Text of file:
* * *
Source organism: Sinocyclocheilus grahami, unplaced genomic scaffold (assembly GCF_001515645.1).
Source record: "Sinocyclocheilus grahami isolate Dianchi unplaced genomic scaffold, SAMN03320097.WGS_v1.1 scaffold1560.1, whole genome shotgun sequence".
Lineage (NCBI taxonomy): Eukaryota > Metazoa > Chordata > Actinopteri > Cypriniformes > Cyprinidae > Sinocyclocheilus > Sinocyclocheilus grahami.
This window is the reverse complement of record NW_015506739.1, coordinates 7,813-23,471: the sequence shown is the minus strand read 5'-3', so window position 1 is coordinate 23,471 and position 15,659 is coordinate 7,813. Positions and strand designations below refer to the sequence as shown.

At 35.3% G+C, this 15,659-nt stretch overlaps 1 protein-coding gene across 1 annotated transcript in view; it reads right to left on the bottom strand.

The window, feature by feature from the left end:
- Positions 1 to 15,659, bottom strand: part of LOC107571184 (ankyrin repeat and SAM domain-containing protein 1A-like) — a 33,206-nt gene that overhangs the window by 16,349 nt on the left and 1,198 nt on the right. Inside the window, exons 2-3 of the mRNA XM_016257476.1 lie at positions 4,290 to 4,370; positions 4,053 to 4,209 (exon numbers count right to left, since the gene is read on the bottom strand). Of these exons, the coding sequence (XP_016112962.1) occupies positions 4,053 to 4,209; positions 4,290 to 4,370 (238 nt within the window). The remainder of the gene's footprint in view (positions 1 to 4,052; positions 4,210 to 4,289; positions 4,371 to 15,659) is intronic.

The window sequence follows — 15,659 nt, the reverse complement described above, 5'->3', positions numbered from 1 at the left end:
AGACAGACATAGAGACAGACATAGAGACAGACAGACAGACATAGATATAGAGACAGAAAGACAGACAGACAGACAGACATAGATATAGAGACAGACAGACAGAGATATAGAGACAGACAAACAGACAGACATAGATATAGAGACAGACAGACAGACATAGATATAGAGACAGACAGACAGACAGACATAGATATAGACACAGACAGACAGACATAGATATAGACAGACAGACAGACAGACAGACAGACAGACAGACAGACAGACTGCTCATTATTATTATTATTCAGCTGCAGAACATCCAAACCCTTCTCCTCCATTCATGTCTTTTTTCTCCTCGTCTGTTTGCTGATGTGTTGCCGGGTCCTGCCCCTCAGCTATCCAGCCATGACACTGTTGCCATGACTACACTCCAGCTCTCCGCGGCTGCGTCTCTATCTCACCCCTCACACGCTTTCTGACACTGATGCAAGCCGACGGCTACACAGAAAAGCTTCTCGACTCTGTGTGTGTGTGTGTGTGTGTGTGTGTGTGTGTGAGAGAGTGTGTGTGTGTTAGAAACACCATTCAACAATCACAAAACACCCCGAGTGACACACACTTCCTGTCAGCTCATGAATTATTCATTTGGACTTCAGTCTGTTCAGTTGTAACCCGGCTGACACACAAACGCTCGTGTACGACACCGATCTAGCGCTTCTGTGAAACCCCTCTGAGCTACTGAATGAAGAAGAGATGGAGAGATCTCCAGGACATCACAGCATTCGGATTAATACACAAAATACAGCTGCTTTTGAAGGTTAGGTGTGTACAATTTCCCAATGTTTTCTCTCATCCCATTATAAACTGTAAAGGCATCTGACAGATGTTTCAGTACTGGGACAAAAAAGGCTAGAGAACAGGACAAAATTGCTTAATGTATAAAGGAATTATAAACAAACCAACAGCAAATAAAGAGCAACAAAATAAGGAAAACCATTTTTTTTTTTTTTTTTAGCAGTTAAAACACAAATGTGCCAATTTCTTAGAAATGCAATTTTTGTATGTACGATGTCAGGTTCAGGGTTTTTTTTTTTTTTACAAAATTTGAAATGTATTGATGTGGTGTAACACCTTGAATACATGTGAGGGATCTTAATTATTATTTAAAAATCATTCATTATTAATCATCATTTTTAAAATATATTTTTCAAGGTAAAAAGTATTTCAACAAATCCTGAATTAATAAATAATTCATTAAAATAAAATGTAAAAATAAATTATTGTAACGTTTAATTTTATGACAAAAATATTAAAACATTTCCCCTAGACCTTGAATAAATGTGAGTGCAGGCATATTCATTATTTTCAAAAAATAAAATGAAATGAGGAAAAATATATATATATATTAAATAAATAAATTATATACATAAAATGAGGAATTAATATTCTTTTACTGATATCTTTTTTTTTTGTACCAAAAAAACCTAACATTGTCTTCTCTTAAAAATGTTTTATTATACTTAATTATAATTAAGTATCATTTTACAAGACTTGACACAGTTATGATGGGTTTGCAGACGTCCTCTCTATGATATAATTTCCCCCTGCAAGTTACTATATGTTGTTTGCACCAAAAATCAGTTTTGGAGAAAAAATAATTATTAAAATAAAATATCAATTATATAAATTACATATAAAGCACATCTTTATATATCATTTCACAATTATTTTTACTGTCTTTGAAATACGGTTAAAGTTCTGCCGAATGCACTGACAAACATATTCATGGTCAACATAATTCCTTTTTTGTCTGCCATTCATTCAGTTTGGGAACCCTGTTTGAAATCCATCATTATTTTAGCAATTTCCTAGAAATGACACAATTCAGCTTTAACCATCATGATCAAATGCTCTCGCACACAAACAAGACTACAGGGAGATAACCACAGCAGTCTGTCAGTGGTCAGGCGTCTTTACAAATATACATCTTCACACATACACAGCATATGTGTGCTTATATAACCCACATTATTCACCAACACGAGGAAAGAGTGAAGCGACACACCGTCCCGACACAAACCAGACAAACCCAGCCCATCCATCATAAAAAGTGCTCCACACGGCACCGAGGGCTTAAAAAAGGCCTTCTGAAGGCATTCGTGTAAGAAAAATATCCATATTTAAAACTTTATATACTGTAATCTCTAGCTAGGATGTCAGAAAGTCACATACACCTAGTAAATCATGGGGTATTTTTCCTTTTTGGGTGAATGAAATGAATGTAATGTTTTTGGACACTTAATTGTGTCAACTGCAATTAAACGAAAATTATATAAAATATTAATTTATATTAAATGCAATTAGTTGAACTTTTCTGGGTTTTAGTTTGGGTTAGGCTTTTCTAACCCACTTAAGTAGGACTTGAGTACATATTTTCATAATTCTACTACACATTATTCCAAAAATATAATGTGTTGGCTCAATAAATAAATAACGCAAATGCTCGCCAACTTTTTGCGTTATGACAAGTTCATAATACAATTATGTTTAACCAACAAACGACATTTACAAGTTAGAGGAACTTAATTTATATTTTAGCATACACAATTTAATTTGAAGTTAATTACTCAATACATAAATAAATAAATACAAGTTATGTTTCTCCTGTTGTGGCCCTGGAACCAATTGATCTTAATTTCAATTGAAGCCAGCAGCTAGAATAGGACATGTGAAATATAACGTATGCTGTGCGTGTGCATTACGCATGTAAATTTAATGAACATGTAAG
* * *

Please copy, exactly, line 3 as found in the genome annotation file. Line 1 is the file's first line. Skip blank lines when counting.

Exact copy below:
Lineage (NCBI taxonomy): Eukaryota > Metazoa > Chordata > Actinopteri > Cypriniformes > Cyprinidae > Sinocyclocheilus > Sinocyclocheilus grahami.